An administrative conference should feed your brain and soul says Joan Burge
Attending an administrative conference is a big investment of your time and money, so you need to choose wisely. There are numerous factors to take into consideration when deciding which administrative conference to attend.
Here are a few: –
1. Start with the end in mind
What is your goal for going to an administrative conference? What skills do you need to grow? What new skills do you need to learn/develop? The problem with this is sometimes we don’t know what we need to develop. It’s called our blind spot. To understand this further, Google “Johari Window”.
Do you want to
- Network and meet new people?
- Learn best practices from administrative peers?
- Learn best practices from subject matter experts?
2. Do your research
Make a comparison spreadsheet, if necessary.
- Topics to be covered – do they align with your goals?
- Speakers – are they polished professionals? Do they walk their talk? Do they understand the administrative profession? Or are they a thought leader in a particular area of focus?
- Flow of the agenda – is there time for networking? Hallway conversations?
- Number of attendees is important. Do you want to be with thousands of assistants or just a few hundred? Both have their benefits, however, at smaller group administrative conferences, you get to know more of the attendees, and it is less chaotic allowing for enhanced networking. (You may not always see this number listed on the conference website, but you can call to ask how many people usually attend the conference).
- The pros and cons of large vs. intimate conferences.
- Who is hosting the conference? This is important. Today there are several people who don’t understand the administrative profession but are hosting conferences for them. Normally for these individuals or organizations, they are hosting an administrative conference just to make money. It is better to choose an administrative conference where the host or hosting organization is on a real mission to help assistants.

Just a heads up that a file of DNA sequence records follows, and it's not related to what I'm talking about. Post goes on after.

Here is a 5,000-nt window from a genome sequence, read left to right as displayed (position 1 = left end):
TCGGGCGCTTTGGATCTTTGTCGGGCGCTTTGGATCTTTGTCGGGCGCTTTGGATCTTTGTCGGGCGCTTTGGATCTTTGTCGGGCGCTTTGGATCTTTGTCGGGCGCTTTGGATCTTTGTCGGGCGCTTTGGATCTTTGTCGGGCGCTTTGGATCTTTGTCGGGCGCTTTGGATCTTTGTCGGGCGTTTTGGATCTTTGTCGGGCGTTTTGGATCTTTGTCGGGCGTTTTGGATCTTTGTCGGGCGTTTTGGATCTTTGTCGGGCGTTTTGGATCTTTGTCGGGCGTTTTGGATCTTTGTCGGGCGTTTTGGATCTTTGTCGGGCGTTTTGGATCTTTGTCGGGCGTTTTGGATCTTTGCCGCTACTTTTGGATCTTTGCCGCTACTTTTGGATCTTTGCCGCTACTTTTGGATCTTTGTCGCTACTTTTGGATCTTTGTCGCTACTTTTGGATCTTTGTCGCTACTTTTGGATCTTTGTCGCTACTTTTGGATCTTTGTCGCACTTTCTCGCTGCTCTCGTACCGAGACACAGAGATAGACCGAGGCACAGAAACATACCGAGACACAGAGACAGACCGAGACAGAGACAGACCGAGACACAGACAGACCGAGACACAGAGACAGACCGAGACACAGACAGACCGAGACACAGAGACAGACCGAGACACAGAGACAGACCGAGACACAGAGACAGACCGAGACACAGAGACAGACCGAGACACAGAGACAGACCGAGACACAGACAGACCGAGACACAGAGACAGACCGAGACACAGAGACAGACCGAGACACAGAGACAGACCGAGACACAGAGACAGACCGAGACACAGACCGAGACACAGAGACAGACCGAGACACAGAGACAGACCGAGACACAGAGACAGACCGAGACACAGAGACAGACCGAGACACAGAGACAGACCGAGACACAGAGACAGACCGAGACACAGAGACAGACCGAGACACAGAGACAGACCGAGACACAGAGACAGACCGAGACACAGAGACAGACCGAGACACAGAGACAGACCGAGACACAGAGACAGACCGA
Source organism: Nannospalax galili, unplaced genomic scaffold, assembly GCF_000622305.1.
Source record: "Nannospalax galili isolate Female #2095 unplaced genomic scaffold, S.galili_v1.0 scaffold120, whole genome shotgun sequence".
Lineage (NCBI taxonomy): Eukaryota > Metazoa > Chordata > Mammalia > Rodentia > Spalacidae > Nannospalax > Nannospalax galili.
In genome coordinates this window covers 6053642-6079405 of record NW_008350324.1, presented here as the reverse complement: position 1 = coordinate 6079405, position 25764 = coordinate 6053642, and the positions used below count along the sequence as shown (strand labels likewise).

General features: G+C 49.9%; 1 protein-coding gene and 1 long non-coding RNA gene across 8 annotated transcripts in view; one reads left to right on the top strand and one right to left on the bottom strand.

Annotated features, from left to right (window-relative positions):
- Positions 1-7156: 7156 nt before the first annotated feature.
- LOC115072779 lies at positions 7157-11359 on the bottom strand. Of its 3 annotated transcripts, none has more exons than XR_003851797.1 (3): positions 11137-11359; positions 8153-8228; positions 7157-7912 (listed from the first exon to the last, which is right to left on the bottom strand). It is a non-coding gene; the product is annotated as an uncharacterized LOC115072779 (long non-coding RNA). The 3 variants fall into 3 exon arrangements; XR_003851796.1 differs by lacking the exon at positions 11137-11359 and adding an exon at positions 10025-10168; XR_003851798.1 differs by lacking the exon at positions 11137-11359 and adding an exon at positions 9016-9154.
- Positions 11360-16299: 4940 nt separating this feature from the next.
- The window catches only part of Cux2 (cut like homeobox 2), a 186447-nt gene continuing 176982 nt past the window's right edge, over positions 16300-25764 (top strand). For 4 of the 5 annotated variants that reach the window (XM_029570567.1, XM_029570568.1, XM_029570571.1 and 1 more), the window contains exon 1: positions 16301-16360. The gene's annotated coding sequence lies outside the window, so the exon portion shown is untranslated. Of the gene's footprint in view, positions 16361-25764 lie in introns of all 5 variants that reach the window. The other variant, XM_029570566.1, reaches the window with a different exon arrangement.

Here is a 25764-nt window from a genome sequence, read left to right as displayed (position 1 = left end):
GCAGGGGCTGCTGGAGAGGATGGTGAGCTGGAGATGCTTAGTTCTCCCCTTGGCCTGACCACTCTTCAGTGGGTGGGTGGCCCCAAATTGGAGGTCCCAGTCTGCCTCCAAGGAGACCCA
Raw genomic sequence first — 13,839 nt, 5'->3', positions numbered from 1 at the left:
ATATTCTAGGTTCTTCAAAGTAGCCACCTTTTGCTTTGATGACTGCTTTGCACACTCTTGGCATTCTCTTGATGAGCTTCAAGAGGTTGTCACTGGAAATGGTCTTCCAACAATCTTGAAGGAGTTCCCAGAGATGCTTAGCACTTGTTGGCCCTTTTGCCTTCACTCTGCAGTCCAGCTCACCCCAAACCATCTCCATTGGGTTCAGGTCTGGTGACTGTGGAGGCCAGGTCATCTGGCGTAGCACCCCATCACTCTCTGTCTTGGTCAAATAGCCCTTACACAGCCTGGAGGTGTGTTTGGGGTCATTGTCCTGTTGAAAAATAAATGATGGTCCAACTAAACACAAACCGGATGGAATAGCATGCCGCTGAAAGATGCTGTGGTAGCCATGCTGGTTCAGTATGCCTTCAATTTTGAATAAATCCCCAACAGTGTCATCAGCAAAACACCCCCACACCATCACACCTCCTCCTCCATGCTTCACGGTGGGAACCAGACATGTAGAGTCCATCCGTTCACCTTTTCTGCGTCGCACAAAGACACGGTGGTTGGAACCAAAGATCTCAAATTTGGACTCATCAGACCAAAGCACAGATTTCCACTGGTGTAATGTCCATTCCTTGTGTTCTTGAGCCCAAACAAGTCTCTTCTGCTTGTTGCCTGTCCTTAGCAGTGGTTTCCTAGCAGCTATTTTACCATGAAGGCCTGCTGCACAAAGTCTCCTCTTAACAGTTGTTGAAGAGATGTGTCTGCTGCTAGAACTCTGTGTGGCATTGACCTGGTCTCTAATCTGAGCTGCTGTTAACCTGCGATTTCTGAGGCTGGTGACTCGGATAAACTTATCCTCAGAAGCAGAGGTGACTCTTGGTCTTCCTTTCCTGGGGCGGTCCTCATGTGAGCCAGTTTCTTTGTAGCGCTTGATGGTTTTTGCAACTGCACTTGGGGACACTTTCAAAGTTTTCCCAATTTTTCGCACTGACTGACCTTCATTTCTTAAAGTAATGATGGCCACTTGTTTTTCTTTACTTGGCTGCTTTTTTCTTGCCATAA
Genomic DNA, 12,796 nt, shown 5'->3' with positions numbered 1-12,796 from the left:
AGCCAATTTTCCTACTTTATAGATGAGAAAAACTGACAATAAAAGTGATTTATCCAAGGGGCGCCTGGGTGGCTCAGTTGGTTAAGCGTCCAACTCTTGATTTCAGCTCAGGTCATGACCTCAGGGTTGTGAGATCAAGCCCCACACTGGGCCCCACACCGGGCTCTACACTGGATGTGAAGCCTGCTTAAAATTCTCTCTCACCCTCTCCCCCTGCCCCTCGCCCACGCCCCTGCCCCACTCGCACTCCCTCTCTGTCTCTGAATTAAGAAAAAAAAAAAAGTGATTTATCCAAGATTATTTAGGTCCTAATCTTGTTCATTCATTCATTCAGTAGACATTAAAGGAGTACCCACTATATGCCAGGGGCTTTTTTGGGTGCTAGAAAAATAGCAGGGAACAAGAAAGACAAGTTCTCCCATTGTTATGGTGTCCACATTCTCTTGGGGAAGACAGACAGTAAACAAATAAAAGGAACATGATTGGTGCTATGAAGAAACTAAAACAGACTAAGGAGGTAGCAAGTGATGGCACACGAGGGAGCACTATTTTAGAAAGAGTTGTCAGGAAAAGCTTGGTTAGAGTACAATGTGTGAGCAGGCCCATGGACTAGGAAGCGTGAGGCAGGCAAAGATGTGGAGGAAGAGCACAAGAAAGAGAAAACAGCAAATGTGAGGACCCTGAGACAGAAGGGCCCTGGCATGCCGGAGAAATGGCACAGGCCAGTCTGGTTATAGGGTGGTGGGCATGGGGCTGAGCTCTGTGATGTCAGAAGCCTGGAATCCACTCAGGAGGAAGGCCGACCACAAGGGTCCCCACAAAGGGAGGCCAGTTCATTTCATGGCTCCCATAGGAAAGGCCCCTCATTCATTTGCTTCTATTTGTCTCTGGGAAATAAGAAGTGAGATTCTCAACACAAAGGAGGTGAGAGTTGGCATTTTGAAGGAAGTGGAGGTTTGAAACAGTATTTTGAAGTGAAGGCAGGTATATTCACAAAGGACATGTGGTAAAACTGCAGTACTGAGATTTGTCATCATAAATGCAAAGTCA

- What is the value of the program? What are you getting for your money? Any extra events such as a welcome dinner? What meals are included? Of course, the content should always be the most important but when you are comparing one seminar to another and can only attend one, you need to consider these other aspects.
- Inquire about the quality of the workshop materials. Some administrative conferences are cutting back on hard-copy participant materials and are moving to electronic workbooks on platforms such as OneNote. Some speakers will not create a handout for attendees so attendees must take a bunch of photos of the PowerPoint slides as the speaker presents. This is a pain as you can’t concentrate on what the speaker is saying. I view this as a speaker being lazy. Easy for them, more work for the conference participant.
- Will you be able to use the conference as a reference guide after the conference? Do they provide robust information? What about post-class follow-up activities for ongoing learning?
3. Identify your learning style to help you choose the administrative conference that is best for you
- High energy or slower pace?
- Hands on, experiential or sit and listen?
- Talked to or involved and able to do activities with other attendees when a speaker is presenting?
4. When you attend a conference, you are going to be surrounded by people for two or more days
What kinds of people do you relate to?
- Low key vs. high energy. I personally love being around high-energy individuals.
- Passionate about the profession or it’s just a job?
- Committed to making personal change through developmental opportunities or someone who just wants to get out of the office and learn some basic stuff?
- Do you want to be surrounded by people who will make you better or people who will agree with you all the time?
- Do you want to be around sharp, professional speakers and attendees or ho hum people?
The above list are things I personally consider when I am choosing a conference in the training or speaking industry. Be selective when searching and choosing an administrative conference.